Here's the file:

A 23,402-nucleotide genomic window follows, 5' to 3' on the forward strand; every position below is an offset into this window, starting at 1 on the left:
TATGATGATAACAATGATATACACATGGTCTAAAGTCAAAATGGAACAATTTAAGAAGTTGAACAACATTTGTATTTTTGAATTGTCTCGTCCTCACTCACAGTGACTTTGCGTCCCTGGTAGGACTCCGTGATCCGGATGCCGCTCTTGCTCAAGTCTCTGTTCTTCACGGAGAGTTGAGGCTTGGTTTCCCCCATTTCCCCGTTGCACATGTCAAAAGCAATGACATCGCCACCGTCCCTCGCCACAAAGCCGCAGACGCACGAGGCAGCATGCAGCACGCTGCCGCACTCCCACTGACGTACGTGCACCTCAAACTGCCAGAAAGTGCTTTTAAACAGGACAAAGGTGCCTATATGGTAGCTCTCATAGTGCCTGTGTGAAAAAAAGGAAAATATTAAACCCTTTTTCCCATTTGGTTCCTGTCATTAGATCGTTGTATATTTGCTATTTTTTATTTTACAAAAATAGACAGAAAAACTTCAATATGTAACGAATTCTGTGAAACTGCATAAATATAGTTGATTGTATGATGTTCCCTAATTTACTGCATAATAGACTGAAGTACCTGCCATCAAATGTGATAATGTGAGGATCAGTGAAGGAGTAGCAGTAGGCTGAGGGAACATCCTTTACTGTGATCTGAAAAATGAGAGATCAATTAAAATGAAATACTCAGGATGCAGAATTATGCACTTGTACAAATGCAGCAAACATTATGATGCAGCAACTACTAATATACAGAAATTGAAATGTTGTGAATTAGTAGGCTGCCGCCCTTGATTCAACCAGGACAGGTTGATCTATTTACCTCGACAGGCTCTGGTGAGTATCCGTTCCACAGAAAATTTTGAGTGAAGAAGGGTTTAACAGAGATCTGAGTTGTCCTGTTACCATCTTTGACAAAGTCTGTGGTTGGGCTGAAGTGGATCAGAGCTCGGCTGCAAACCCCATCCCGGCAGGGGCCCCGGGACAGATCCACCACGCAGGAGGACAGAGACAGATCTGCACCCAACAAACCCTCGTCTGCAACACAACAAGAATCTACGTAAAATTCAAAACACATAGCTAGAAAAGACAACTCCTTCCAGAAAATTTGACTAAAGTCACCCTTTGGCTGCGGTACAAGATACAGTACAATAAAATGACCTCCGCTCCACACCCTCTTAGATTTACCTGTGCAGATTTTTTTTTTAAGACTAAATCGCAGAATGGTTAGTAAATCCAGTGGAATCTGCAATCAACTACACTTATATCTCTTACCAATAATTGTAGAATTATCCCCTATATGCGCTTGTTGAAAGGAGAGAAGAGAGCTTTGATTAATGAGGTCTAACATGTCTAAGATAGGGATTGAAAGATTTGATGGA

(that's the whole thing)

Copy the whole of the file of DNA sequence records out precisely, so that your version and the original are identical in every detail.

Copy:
A 23,402-nucleotide genomic window follows, 5' to 3' on the forward strand; every position below is an offset into this window, starting at 1 on the left:
TATGATGATAACAATGATATACACATGGTCTAAAGTCAAAATGGAACAATTTAAGAAGTTGAACAACATTTGTATTTTTGAATTGTCTCGTCCTCACTCACAGTGACTTTGCGTCCCTGGTAGGACTCCGTGATCCGGATGCCGCTCTTGCTCAAGTCTCTGTTCTTCACGGAGAGTTGAGGCTTGGTTTCCCCCATTTCCCCGTTGCACATGTCAAAAGCAATGACATCGCCACCGTCCCTCGCCACAAAGCCGCAGACGCACGAGGCAGCATGCAGCACGCTGCCGCACTCCCACTGACGTACGTGCACCTCAAACTGCCAGAAAGTGCTTTTAAACAGGACAAAGGTGCCTATATGGTAGCTCTCATAGTGCCTGTGTGAAAAAAAGGAAAATATTAAACCCTTTTTCCCATTTGGTTCCTGTCATTAGATCGTTGTATATTTGCTATTTTTTATTTTACAAAAATAGACAGAAAAACTTCAATATGTAACGAATTCTGTGAAACTGCATAAATATAGTTGATTGTATGATGTTCCCTAATTTACTGCATAATAGACTGAAGTACCTGCCATCAAATGTGATAATGTGAGGATCAGTGAAGGAGTAGCAGTAGGCTGAGGGAACATCCTTTACTGTGATCTGAAAAATGAGAGATCAATTAAAATGAAATACTCAGGATGCAGAATTATGCACTTGTACAAATGCAGCAAACATTATGATGCAGCAACTACTAATATACAGAAATTGAAATGTTGTGAATTAGTAGGCTGCCGCCCTTGATTCAACCAGGACAGGTTGATCTATTTACCTCGACAGGCTCTGGTGAGTATCCGTTCCACAGAAAATTTTGAGTGAAGAAGGGTTTAACAGAGATCTGAGTTGTCCTGTTACCATCTTTGACAAAGTCTGTGGTTGGGCTGAAGTGGATCAGAGCTCGGCTGCAAACCCCATCCCGGCAGGGGCCCCGGGACAGATCCACCACGCAGGAGGACAGAGACAGATCTGCACCCAACAAACCCTCGTCTGCAACACAACAAGAATCTACGTAAAATTCAAAACACATAGCTAGAAAAGACAACTCCTTCCAGAAAATTTGACTAAAGTCACCCTTTGGCTGCGGTACAAGATACAGTACAATAAAATGACCTCCGCTCCACACCCTCTTAGATTTACCTGTGCAGATTTTTTTTTTAAGACTAAATCGCAGAATGGTTAGTAAATCCAGTGGAATCTGCAATCAACTACACTTATATCTCTTACCAATAATTGTAGAATTATCCCCTATATGCGCTTGTTGAAAGGAGAGAAGAGAGCTTTGATTAATGAGGTCTAACATGTCTAAGATAGGGATTGAAAGATTTGATGGA